The first rule of golf is to try not to hit anyone. The second rule is to try not to let anyone hit you. The third rule is not to make any money from hitting people or from letting them hit you.
This blog is about the first two rules: how to behave respectfully when playing on a golf course, and how to behave appropriately when playing a round with others.
I am not an expert on golf etiquette, but I have had a lot of experience playing with people who are and I find it very confusing.
The first thing to say about golf etiquette is that it isn’t really golf etiquette. There is no such thing as golf etiquette. It’s a trick the game plays on you.
It’s true that in some countries the rules of golf are more complicated and obscure than they are in America; but that doesn’t make them more correct. It makes them harder to understand. A beginner will have trouble with them, and a beginner should not have trouble with them.
A beginner wants to avoid mistakes which would be fatal at any level of play, so she can concentrate on learning to play well, not on learning the rules.
Golf etiquette is a complex subject, with an impressively large number of rules. Some golf etiquette is pretty obvious: no littering, no swearing (except under your breath), no eating or drinking in the clubhouse, and so on. But there are some more subtle things that have to do with course management and etiquette towards other players.
Here are some of the most common issues that arise when golfers aren’t playing well or behaving politely:
-Making excuses (“Well, there should be a hole in one here!”)
-Making up “rules” for how you want to play the game (“I can hit it as far as I want here!”)
-Lying about your score (e.g., saying “I just hit three balls in the same place!”)
-Trying to play better than everyone else without trying harder (“I’ll show them who’s the best golfer in this area!”)
-Rushing a putt by pulling off the clubface or using an illegal stroke (i.e., using an illegal swing part way through the swing)
Golf is a game of social etiquette. If you don’t know the rules, it’s hard to know where to stand and how to position your body or how to signal your intention. It’s also difficult if you don’t know the background history that explains what’s okay and what’s rude.
Here’s a brief course on golf etiquette. You can probably skip most of these, but I wrote them down to learn when I first started.
The first thing to do is learn to putt. This takes time, though; in fact, it takes forever. A lot of golfers find the putting green a hostile place.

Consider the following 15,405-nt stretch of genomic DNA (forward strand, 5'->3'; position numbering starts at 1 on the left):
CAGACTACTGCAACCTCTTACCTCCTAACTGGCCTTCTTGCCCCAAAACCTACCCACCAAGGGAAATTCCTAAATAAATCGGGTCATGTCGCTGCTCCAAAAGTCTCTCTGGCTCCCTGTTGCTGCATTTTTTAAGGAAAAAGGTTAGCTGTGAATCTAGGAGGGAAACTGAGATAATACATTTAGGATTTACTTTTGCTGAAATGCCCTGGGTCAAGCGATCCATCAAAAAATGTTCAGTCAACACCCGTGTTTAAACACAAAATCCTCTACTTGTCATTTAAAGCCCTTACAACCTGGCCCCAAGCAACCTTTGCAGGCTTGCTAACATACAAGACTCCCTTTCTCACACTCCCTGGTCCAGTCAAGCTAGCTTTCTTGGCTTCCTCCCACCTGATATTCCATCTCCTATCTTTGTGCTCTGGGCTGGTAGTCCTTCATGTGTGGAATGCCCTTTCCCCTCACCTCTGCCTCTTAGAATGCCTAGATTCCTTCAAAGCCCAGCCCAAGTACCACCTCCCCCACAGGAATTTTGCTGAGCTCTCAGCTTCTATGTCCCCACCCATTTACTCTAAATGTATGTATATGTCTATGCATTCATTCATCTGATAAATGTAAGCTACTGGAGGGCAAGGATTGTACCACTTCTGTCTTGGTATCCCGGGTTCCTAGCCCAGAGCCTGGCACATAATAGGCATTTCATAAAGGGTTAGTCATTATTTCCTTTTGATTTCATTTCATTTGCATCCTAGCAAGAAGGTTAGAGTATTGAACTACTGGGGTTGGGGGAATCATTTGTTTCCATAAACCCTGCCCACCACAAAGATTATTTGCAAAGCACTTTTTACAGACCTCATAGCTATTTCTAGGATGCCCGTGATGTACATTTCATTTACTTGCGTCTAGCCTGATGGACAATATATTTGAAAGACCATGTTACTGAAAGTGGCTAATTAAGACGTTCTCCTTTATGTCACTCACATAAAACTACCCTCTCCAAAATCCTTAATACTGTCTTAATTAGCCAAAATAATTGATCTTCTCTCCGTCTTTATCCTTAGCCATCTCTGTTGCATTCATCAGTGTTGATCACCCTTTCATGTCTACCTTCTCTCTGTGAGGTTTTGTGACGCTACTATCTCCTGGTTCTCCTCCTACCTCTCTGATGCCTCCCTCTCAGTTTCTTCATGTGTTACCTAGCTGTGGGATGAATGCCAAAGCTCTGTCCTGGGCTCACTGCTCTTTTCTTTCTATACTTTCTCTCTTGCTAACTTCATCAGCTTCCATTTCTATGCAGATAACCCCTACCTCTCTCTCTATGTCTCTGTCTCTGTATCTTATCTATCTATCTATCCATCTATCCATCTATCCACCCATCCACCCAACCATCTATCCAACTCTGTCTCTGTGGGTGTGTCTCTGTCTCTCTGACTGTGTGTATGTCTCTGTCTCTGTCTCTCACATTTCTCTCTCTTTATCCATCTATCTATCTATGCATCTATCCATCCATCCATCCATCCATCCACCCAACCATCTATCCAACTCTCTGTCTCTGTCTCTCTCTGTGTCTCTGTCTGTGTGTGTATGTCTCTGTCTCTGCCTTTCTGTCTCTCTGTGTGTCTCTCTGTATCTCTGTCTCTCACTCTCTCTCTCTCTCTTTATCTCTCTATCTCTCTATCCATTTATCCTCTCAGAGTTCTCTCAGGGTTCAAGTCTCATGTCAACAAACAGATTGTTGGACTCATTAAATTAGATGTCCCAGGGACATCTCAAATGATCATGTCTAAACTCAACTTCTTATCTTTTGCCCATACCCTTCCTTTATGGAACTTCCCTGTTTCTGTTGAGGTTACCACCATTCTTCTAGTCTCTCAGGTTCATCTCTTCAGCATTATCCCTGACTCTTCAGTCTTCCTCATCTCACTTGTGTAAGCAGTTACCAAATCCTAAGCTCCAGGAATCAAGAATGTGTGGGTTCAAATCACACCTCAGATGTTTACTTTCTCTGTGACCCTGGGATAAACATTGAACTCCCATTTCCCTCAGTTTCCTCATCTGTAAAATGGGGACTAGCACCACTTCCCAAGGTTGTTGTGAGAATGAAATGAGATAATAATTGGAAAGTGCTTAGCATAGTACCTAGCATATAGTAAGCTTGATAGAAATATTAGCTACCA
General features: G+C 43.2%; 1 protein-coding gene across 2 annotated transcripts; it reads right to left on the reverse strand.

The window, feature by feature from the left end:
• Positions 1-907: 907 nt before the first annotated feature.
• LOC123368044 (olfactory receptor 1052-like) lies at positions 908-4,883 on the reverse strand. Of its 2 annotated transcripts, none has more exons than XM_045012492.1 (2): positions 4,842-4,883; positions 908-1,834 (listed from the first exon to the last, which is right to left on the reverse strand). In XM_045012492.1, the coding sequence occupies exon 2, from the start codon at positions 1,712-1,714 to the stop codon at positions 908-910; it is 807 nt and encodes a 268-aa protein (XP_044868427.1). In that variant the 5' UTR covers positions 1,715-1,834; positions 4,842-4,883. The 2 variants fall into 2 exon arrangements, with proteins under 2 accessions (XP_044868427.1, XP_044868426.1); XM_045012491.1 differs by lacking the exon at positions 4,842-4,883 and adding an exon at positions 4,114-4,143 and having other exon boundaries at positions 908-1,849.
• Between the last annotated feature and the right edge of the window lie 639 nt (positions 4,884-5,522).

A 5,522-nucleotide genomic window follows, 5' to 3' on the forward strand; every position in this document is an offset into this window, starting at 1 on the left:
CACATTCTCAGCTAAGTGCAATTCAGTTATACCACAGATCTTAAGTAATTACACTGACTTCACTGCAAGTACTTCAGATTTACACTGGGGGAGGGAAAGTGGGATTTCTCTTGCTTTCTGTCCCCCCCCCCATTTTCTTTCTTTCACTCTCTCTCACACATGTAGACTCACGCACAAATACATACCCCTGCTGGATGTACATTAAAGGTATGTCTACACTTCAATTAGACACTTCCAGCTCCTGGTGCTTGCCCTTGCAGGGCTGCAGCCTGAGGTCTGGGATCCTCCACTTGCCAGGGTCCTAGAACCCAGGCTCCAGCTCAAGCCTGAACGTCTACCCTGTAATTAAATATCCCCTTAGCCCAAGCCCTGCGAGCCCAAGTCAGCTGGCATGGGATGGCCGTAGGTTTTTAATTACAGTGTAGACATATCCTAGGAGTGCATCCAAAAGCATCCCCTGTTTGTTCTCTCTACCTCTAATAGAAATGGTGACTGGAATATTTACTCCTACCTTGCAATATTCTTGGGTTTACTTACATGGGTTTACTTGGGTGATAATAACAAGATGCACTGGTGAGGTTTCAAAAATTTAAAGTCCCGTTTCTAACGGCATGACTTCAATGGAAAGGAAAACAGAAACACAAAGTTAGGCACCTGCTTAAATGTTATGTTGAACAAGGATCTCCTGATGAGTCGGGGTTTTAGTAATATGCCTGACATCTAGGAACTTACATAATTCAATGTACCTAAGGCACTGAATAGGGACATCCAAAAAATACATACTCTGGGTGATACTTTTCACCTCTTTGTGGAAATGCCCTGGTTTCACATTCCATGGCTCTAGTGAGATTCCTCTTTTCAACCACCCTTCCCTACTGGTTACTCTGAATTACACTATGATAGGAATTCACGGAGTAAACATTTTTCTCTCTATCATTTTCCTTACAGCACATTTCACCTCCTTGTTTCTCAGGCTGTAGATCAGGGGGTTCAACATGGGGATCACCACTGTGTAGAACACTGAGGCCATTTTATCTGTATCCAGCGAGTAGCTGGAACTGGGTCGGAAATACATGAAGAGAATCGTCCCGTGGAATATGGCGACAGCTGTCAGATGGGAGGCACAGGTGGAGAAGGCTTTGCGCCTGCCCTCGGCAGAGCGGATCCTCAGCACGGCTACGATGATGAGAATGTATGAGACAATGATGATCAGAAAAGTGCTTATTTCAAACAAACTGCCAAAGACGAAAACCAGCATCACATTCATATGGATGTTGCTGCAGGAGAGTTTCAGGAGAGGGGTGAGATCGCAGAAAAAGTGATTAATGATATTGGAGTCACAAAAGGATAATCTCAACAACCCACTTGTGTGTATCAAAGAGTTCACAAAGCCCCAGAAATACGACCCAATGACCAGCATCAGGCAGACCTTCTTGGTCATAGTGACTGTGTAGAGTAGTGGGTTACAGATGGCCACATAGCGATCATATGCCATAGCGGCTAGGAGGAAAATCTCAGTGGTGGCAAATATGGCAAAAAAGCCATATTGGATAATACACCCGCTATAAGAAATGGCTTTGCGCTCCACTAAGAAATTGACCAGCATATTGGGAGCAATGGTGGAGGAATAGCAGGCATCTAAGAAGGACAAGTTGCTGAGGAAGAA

The notion that golfers should pay attention to each other is something of an anachronism. It was only in the last decade that a course in Scotland began using the phrase “the gentleman’s game” as a selling point. And even then some courses didn’t adopt the phrase until after their visitors had complained about its absence.
Do you want to play with people who will care if you break a rule? Then don’t play golf. Maybe you want to play with people who’ll do what they can to make you happy even if they’re breaking a rule? Then maybe golf isn’t for you.
At any rate, at this point I’m going to assume that your aim is not to get yelled at by a golfer but rather to enjoy the peace and quiet of the beautiful game.
So what are the rules of etiquette?
Everyone who goes to a golf course wants to play well. But the person who plays well and the person who plays badly are not always the same, and beginners especially don’t know which is which.
So: what do you say to the other players? What do you wear? When should you tee off? How should you walk up to the first hole?
The rules of golf are very simple: no hitting of your own ball, or any other person’s ball, or interfering with another player’s shot; and no unsporting conduct, such as swearing or yelling at the other players.
There are also many unwritten rules that have evolved over time. They have changed a lot over history; many of them seem silly now but were important then.
There is no substitute for experience. The best way to learn how to play golf is by playing it often, in company.
The most important thing is that everyone at a golf course wants it to be fun.
Golf is a game that rewards the totally indifferent. It’s a great game for people who don’t want to think about anything, who are happy not to have to think about anything, who want to be able to just get on with it and forget about the whole thing.
It’s a very forgiving game. If you break your clubs and lose your ball, or if you forget what club you’re supposed to use, or if you’re a little late getting your swing back after missing a putt, none of these things matters as much as it does in other games. If you miss a putt, it’s no big deal; on the next hole you’ll make one just like it.
The result is that golf is full of people who are completely out of their depth, thinking it’s something they can do without effort when in fact they’re being completely dominated by the game. Many golfers are like doctors: completely convinced that they know more than anyone else about medicine; but if you ask them how many antibiotics work on Staphylococcus Aureus, they’ll tell you ‘only penicillin’.